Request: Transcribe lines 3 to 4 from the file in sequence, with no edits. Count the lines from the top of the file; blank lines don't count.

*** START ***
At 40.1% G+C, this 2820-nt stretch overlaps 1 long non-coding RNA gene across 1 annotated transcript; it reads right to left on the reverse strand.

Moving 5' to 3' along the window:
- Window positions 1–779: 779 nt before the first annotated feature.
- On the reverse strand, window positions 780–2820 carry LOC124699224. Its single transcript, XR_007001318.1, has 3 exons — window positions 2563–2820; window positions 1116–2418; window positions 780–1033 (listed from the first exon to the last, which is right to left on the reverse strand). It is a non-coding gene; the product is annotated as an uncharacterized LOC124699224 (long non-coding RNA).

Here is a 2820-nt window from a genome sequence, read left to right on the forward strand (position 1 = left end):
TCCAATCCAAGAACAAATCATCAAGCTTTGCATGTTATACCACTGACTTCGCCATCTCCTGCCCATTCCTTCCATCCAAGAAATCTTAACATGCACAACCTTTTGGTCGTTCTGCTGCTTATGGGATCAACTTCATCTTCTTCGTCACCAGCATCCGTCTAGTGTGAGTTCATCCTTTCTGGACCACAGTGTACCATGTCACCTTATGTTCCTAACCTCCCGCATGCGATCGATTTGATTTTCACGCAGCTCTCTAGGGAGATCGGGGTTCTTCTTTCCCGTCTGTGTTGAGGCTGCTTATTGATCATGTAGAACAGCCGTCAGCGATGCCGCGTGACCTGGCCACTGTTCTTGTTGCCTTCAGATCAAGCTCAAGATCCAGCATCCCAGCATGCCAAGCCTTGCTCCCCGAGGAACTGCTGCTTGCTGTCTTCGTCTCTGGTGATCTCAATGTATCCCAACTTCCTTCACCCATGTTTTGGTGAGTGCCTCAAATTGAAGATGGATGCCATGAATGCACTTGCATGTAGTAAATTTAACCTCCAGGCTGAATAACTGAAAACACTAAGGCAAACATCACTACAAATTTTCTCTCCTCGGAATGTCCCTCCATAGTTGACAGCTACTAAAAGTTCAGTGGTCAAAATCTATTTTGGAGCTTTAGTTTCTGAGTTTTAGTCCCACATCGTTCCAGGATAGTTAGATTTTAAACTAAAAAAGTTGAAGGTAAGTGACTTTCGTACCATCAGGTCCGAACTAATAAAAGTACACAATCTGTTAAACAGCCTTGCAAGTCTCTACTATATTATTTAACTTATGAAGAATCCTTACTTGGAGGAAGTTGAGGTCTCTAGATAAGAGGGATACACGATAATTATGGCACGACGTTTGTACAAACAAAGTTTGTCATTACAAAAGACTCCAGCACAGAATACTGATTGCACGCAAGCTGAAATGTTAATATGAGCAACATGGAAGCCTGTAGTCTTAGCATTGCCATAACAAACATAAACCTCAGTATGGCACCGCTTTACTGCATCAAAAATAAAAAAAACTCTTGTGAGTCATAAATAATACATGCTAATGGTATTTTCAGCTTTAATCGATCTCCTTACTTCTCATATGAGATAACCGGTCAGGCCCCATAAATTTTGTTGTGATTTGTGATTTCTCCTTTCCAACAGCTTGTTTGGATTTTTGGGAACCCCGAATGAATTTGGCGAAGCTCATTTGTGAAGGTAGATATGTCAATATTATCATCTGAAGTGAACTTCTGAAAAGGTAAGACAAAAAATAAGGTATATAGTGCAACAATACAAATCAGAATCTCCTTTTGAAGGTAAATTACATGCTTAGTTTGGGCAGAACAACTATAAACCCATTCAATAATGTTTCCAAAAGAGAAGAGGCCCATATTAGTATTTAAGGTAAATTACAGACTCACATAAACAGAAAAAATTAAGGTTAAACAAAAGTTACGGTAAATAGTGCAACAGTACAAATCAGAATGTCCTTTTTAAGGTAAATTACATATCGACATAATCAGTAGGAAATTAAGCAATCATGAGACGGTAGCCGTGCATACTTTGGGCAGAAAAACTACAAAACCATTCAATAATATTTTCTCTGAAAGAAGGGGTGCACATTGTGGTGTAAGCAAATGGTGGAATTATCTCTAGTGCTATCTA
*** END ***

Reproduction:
- Window positions 1–779: 779 nt before the first annotated feature.
- On the reverse strand, window positions 780–2820 carry LOC124699224. Its single transcript, XR_007001318.1, has 3 exons — window positions 2563–2820; window positions 1116–2418; window positions 780–1033 (listed from the first exon to the last, which is right to left on the reverse strand). It is a non-coding gene; the product is annotated as an uncharacterized LOC124699224 (long non-coding RNA).